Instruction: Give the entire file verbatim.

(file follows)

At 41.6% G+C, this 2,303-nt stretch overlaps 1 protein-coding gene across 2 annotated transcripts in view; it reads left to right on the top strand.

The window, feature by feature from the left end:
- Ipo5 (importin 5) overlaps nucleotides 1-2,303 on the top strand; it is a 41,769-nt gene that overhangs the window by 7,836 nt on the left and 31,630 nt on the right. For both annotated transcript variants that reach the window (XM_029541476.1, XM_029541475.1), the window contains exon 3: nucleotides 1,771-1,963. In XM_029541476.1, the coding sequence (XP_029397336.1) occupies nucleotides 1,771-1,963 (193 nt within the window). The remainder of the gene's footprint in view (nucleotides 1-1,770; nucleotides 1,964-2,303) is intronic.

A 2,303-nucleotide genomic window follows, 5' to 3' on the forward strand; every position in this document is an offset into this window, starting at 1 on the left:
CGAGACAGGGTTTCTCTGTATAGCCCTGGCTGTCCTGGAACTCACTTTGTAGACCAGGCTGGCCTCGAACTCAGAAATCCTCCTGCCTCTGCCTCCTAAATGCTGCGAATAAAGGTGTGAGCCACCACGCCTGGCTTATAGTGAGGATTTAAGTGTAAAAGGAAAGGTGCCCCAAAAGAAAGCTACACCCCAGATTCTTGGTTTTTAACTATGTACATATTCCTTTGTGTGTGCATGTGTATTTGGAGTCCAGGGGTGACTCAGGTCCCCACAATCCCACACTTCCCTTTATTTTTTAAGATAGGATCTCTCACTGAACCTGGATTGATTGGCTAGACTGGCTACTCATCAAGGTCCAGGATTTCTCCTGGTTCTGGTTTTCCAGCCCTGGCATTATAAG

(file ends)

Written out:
At 41.6% G+C, this 2,303-nt stretch overlaps 1 protein-coding gene across 2 annotated transcripts in view; it reads left to right on the top strand.

The window, feature by feature from the left end:
- Ipo5 (importin 5) overlaps nucleotides 1-2,303 on the top strand; it is a 41,769-nt gene that overhangs the window by 7,836 nt on the left and 31,630 nt on the right. For both annotated transcript variants that reach the window (XM_029541476.1, XM_029541475.1), the window contains exon 3: nucleotides 1,771-1,963. In XM_029541476.1, the coding sequence (XP_029397336.1) occupies nucleotides 1,771-1,963 (193 nt within the window). The remainder of the gene's footprint in view (nucleotides 1-1,770; nucleotides 1,964-2,303) is intronic.

A 2,303-nucleotide genomic window follows, 5' to 3' on the forward strand; every position in this document is an offset into this window, starting at 1 on the left:
CGAGACAGGGTTTCTCTGTATAGCCCTGGCTGTCCTGGAACTCACTTTGTAGACCAGGCTGGCCTCGAACTCAGAAATCCTCCTGCCTCTGCCTCCTAAATGCTGCGAATAAAGGTGTGAGCCACCACGCCTGGCTTATAGTGAGGATTTAAGTGTAAAAGGAAAGGTGCCCCAAAAGAAAGCTACACCCCAGATTCTTGGTTTTTAACTATGTACATATTCCTTTGTGTGTGCATGTGTATTTGGAGTCCAGGGGTGACTCAGGTCCCCACAATCCCACACTTCCCTTTATTTTTTAAGATAGGATCTCTCACTGAACCTGGATTGATTGGCTAGACTGGCTACTCATCAAGGTCCAGGATTTCTCCTGGTTCTGGTTTTCCAGCCCTGGCATTATAAG